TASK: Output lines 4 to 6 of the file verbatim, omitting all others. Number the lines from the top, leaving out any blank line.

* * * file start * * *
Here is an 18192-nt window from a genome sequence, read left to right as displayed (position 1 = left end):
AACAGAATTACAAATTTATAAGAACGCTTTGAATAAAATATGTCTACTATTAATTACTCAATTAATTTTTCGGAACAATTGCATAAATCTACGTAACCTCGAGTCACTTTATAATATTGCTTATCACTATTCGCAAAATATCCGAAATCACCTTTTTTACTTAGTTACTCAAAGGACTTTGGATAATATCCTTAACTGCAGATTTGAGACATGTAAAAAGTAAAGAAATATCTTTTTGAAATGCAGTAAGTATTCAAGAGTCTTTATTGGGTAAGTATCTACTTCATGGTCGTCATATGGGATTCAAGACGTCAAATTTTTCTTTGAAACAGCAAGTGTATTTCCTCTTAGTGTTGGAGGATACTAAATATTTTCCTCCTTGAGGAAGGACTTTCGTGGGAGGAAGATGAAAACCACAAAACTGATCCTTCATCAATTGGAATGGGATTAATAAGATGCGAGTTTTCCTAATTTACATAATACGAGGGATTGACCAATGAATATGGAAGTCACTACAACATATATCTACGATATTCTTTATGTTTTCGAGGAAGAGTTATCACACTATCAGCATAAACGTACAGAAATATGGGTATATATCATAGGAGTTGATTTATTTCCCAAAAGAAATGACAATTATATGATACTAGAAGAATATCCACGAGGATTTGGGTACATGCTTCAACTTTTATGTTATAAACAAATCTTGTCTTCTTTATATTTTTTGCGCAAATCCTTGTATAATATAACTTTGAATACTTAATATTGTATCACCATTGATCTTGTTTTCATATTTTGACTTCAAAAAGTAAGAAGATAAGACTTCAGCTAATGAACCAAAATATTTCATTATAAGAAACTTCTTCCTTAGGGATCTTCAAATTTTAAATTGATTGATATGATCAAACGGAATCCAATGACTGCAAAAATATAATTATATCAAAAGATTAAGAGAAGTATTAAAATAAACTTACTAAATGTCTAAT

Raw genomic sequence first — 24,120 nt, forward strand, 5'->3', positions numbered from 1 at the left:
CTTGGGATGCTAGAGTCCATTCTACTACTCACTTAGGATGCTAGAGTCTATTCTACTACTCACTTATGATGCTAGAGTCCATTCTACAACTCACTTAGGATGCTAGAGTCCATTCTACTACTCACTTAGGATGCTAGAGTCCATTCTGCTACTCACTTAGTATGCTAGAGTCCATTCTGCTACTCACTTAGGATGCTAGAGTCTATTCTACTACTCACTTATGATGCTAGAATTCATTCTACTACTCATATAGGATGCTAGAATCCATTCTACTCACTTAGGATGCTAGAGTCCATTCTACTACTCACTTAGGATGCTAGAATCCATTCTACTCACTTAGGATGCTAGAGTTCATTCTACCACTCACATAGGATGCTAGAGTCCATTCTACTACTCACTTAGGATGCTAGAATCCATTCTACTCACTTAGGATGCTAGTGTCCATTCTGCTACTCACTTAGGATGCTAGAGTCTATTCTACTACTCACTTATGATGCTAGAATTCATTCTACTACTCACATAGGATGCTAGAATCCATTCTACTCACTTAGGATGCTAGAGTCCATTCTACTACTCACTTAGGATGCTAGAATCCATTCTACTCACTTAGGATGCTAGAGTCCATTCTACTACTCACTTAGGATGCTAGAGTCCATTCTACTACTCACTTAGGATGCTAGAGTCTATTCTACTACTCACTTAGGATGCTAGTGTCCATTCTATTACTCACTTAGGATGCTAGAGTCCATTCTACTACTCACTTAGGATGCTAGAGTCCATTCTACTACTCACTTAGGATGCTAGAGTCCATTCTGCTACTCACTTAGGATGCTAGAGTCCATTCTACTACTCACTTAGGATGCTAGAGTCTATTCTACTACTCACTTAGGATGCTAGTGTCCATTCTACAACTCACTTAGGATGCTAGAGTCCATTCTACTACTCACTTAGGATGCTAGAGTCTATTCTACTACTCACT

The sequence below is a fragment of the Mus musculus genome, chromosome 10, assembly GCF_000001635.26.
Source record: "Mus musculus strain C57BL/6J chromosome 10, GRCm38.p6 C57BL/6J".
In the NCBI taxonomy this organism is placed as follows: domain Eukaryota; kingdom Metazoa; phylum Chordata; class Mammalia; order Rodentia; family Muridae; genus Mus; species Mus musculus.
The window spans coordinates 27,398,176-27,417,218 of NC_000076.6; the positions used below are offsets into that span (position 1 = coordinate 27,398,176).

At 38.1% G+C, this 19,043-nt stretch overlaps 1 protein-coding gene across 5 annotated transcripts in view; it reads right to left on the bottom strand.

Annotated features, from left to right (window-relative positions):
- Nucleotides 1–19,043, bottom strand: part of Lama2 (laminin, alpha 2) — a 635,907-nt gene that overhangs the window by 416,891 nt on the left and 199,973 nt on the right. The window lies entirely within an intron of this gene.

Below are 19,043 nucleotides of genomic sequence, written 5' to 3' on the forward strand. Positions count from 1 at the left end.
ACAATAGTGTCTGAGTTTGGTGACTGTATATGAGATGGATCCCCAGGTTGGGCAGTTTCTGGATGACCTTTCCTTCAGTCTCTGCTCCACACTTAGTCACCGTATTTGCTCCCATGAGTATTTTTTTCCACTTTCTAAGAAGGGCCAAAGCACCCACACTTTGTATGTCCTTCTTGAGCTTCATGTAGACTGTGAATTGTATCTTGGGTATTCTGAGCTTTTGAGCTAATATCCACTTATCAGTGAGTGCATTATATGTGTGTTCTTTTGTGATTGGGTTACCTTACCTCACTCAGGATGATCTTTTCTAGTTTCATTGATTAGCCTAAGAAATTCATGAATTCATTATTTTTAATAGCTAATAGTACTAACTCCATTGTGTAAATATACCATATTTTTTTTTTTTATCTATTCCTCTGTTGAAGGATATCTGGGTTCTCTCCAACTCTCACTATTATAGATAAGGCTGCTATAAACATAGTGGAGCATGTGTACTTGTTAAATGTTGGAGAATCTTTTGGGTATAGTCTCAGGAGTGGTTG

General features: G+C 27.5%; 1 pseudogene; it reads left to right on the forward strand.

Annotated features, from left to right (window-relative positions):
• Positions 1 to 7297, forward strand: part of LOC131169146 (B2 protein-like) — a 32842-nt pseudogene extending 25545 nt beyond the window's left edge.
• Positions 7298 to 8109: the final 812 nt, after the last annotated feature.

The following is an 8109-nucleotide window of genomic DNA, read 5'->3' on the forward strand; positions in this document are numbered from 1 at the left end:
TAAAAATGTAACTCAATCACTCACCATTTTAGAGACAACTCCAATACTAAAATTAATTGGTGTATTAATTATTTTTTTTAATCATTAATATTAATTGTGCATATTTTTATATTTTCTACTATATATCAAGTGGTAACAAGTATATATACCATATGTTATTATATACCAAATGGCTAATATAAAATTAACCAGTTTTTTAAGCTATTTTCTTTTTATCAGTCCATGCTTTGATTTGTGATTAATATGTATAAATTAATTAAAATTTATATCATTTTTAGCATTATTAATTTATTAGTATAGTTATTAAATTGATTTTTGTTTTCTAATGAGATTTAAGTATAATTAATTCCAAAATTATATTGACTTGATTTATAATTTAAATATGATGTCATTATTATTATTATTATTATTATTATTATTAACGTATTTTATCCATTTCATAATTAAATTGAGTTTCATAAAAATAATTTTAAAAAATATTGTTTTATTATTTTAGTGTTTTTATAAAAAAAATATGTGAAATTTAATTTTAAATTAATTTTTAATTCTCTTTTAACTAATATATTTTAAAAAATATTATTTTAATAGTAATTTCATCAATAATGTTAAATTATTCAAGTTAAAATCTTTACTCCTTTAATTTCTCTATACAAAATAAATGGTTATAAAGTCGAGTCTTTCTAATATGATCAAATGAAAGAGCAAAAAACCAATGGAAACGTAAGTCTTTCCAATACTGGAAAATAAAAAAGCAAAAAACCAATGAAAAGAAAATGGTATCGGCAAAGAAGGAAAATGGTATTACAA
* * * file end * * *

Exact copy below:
CTTGGGATGCTAGAGTCCATTCTACTACTCACTTAGGATGCTAGAGTCTATTCTACTACTCACTTATGATGCTAGAGTCCATTCTACAACTCACTTAGGATGCTAGAGTCCATTCTACTACTCACTTAGGATGCTAGAGTCCATTCTGCTACTCACTTAGTATGCTAGAGTCCATTCTGCTACTCACTTAGGATGCTAGAGTCTATTCTACTACTCACTTATGATGCTAGAATTCATTCTACTACTCATATAGGATGCTAGAATCCATTCTACTCACTTAGGATGCTAGAGTCCATTCTACTACTCACTTAGGATGCTAGAATCCATTCTACTCACTTAGGATGCTAGAGTTCATTCTACCACTCACATAGGATGCTAGAGTCCATTCTACTACTCACTTAGGATGCTAGAATCCATTCTACTCACTTAGGATGCTAGTGTCCATTCTGCTACTCACTTAGGATGCTAGAGTCTATTCTACTACTCACTTATGATGCTAGAATTCATTCTACTACTCACATAGGATGCTAGAATCCATTCTACTCACTTAGGATGCTAGAGTCCATTCTACTACTCACTTAGGATGCTAGAATCCATTCTACTCACTTAGGATGCTAGAGTCCATTCTACTACTCACTTAGGATGCTAGAGTCCATTCTACTACTCACTTAGGATGCTAGAGTCTATTCTACTACTCACTTAGGATGCTAGTGTCCATTCTATTACTCACTTAGGATGCTAGAGTCCATTCTACTACTCACTTAGGATGCTAGAGTCCATTCTACTACTCACTTAGGATGCTAGAGTCCATTCTGCTACTCACTTAGGATGCTAGAGTCCATTCTACTACTCACTTAGGATGCTAGAGTCTATTCTACTACTCACTTAGGATGCTAGTGTCCATTCTACAACTCACTTAGGATGCTAGAGTCCATTCTACTACTCACTTAGGATGCTAGAGTCTATTCTACTACTCACT

The sequence below is a fragment of the Mus musculus genome, chromosome 10, assembly GCF_000001635.26.
Source record: "Mus musculus strain C57BL/6J chromosome 10, GRCm38.p6 C57BL/6J".